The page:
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N[Sum[1/(x^2 + 1), {x, 1, Infinity}], 5]
N[Sum[1/(x^2 + x + 1), {x, 1, Infinity}], 5]


0.79815 + 0.*10^-6 I

What causes the strange number?

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Note that your strange number $0. \times 10^{-6} \mathbf{i}$ is, within the precision you specified, equal to 0. – Hurkyl Dec 22 '12 at 17:25
up vote 12 down vote accepted

Note that Mathematica can do the symbolic sums:

Sum[1/(x^2 + 1), {x, 1, Infinity}]


$$ \frac{1}{2} (-1 + \pi \coth[\pi]) $$


Sum[1/(x^2 + x + 1), {x, 1, Infinity}]


$$ -\frac{i \left(\psi ^{(0)}\left(1+\sqrt[3]{-1}\right)-\psi ^{(0)}\left(1-(-1)^{2/3}\right)\right)}{\sqrt{3}} $$ (where $\psi^{(0)}(x)$ is PolyGamma[0,x], and in fact if you apply FullSimplify this can be written in terms of HarmonicNumber as well). But you are asking for numeric versions of these to a specific number of significant figures. To that precision, the imaginary parts of the latter function do not quite cancel, and hence you get a small imaginary part.

Note also that using NSum[...] instead of N[Sum[...]] works better here, since it actually does the numerical sum by adding the terms, as opposed to calculating the symbolic form and then numerically evaluating it.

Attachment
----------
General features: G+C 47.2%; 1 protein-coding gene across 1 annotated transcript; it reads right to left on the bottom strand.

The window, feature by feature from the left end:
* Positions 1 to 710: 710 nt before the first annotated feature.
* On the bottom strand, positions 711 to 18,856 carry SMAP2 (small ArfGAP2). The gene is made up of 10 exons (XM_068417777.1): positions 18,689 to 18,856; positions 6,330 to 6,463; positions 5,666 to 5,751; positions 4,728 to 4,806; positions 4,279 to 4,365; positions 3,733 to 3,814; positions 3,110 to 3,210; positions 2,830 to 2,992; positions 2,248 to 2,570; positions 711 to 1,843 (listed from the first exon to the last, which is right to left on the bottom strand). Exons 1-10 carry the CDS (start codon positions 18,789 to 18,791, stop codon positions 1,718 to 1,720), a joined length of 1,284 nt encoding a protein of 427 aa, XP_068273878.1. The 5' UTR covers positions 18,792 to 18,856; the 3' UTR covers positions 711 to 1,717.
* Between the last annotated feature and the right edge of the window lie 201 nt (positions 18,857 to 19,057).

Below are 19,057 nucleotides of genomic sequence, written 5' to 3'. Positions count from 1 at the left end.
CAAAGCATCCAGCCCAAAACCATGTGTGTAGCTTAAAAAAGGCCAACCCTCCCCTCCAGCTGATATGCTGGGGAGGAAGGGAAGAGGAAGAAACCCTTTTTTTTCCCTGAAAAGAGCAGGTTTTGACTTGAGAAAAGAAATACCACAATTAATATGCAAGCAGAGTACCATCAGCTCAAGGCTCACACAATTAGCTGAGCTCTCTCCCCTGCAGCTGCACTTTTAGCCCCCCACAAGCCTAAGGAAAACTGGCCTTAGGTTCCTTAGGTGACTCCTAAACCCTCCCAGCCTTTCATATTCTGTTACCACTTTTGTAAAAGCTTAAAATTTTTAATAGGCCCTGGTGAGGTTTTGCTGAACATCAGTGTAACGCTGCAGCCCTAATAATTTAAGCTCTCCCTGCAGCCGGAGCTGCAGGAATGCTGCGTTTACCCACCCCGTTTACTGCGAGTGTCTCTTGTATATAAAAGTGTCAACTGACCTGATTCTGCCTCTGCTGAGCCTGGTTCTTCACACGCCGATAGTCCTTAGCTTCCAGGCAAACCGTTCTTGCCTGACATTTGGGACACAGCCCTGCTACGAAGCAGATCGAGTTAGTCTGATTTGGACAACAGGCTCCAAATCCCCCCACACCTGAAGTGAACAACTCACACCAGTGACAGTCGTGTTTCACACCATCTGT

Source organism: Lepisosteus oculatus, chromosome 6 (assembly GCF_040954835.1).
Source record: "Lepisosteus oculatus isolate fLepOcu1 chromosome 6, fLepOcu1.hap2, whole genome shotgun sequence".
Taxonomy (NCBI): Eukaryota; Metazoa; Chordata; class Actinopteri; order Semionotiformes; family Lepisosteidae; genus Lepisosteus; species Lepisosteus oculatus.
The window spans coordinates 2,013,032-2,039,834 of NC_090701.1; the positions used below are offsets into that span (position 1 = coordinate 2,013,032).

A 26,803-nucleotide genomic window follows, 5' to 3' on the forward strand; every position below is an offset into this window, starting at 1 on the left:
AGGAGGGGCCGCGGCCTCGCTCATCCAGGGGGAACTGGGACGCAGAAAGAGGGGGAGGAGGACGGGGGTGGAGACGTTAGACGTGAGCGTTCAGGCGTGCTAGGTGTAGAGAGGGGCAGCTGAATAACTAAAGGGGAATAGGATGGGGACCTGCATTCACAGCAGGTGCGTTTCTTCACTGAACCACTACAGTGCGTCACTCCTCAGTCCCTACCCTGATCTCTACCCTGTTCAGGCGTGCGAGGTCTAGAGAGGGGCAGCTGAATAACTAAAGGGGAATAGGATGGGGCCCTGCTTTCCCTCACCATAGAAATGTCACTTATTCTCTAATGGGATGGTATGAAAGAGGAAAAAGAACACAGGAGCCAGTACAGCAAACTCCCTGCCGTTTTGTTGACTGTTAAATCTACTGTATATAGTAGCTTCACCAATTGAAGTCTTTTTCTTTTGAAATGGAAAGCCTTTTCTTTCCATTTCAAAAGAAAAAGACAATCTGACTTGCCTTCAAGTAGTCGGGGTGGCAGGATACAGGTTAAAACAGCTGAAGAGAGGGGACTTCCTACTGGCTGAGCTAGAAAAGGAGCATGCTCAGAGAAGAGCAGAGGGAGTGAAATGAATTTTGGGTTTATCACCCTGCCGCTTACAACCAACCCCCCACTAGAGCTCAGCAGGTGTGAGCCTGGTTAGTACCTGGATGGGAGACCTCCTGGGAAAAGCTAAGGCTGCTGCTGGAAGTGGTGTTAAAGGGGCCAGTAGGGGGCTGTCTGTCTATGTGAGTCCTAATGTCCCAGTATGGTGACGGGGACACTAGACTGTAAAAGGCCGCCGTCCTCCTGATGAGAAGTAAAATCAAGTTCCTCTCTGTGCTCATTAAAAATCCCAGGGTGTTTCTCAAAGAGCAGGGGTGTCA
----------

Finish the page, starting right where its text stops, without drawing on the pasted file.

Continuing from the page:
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(+1) but one note for completeness: in cases where Sum can't solve the sum symbolically (not applicable here), N[Sum[...] seems to be equivalent to NSum[...] according to the docs for NSum. – Jens Dec 22 '12 at 17:31
Is there any reason that PolyGamma is used for this number as opposed to the first number? – Fred Kline Dec 22 '12 at 18:20
Infinite sums are like integrals: even seemingly simple expressions can have complicated answers, and similar expressions can have very different answers. – Andrew Jaffe Dec 22 '12 at 20:08
@FredKline This question… discusses a related issue in Mathematica 8 and 9. – Artes Feb 4 '13 at 20:04

There are several methods in Sum which may help in various cases. To find your second sum symbolically in apparently real form you can try, e.g.

Sum[1/(1 + x + x^2), {x, 1, Infinity}, Method -> "HypergeometricTermPFQ"]

enter image description here

However there are still other ways to get the same result without methods specified, e.g. :

s = Sum[1/(1 + x + x^2), {x, 1, Infinity}];

FullSimplify[ ComplexExpand //@ s ]


FullSimplify @ ExpToTrig @ s

Note that we had to MapAll (shorthand //@) ComplexExpand i.e. apply the latter to every subexpression of s

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